In actual fact, it didn’t take nearly as long as that. About a week and a half later we got the news that our new baby was a carrier of the SEPN1 mutation. As a carrier, he or she would have the same genetic profile as my husband and I and therefore would be unaffected. This meant that we were not forced to make a decision about whether to continue with the pregnancy. My husband and I had talked it over almost constantly during that week and a half, what we would do in the event that the baby had inherited both mutated genes. It was not an easy discussion and I knew that it would mean some incredibly difficult decisions. It was for this reason that we had decided not to share the news of my pregnancy with everyone until we were confident we knew what was going to happen. I felt sad that we were not able to share the information with Charlie’s parents. They had found it difficult to understand everything with George’s diagnosis and I knew they would not be supportive if we chose not to continue with the pregnancy.
I did feel very alone. Outside of Charlie and some very close family and friends, there was nobody else I could talk about it with. I didn’t know anyone who had been through the same thing and I had no points of reference. I always believed in the importance the women should be able to choose what they wanted for their bodies, but contemplating the possibility of terminating my pregnancy made me feel sick. In the end we were incredibly lucky that things turned out the way they did. Following the news from the geneticists we went ahead and told the rest of our family that we were expecting baby number two.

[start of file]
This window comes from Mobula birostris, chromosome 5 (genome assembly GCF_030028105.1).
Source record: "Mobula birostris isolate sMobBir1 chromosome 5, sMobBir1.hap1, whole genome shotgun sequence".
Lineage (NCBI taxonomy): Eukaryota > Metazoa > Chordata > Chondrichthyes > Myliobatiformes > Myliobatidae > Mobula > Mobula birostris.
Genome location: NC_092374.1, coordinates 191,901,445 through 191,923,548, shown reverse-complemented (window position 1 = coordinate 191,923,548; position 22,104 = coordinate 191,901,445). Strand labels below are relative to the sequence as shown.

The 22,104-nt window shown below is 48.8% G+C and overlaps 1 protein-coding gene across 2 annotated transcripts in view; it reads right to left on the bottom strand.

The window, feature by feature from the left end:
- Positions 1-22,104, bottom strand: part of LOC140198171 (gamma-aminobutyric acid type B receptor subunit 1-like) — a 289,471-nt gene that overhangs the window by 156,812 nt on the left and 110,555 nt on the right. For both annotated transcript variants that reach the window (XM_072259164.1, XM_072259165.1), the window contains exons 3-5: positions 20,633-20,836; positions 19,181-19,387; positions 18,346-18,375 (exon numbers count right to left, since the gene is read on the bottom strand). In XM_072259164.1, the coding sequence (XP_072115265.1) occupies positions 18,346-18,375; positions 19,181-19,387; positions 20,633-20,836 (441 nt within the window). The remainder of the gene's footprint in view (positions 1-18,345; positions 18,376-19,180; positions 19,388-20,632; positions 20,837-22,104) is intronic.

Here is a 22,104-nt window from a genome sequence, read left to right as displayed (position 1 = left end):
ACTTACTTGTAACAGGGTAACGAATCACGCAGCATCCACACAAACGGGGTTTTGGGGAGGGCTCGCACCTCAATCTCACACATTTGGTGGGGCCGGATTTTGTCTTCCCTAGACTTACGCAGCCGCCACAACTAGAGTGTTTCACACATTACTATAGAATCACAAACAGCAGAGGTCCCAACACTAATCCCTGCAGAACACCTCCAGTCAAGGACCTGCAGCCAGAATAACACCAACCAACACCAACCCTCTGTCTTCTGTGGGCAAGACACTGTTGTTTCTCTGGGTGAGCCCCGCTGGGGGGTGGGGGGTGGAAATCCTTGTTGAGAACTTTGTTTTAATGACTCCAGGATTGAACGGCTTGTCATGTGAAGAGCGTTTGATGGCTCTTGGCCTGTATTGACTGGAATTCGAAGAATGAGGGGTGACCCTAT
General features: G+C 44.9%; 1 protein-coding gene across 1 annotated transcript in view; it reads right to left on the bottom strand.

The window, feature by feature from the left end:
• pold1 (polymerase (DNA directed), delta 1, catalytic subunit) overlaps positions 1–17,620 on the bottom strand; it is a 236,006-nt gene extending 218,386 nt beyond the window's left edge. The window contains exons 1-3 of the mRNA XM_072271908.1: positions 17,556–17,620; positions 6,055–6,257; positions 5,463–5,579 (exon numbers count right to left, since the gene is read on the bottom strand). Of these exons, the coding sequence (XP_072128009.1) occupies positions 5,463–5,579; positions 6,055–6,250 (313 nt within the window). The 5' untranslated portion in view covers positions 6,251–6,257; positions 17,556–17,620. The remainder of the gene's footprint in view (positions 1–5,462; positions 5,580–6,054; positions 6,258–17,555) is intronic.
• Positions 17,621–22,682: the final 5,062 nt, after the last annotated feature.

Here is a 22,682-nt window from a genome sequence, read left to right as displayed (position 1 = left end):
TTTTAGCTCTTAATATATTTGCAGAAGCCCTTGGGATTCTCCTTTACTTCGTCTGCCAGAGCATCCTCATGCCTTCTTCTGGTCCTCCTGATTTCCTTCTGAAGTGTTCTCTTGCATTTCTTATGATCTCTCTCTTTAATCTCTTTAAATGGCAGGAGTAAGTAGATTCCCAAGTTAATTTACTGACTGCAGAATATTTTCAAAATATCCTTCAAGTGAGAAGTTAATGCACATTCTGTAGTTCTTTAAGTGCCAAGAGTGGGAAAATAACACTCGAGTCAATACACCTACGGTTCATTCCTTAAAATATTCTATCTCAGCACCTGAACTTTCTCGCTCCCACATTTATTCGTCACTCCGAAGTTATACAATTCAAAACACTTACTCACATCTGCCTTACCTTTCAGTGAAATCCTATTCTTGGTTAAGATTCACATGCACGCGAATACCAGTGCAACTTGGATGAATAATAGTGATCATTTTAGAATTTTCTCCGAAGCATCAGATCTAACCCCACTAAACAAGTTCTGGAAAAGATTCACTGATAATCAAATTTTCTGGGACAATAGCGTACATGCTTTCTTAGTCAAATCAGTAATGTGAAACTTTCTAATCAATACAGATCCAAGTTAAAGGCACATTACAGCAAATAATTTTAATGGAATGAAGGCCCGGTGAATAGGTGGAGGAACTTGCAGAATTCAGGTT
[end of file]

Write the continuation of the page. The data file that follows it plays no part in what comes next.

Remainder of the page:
Baby Arlo was born in November, another big boy. George came to the hospital to see him and declared proudly ‘that’s my little brother’ as he caught a glimpse of us for the first time. Arlo was a very different baby to George, loud and angrier with a fierce cry. The early days were tough with two little ones as I recovered from another caesarean. Despite all this, I felt that I coped with all the emotions and hormones well and I even returned to work. George is a brilliant older brother and now Arlo is just over two years old we have spent this precious time watching the boys grow together and develop into friends.
Life is still often hard for George and we don’t know exactly what the future will bring. It is likely that George may require a wheelchair as he grows and a certainty that he will need a ventilator at night. Apart from that I am not sure what will happen. He hasn’t decided whether he is going to be a superhero or a scientist when he grows up.
What I do know now is that despite everything we have been through we are incredibly lucky to have two such special boys in our lives. Whilst I am deeply grateful to all the support and kindness shown to me my friends, family and colleagues perhaps one of the most memorable things anyone said to me was a parent at the Evelina. Seeing me in tears following one of George’s early appointments she stroked my arm and said ‘I don’t know what the situation is but you need to believe that it will be ok in the end. If it is not ok, it’s not the end.’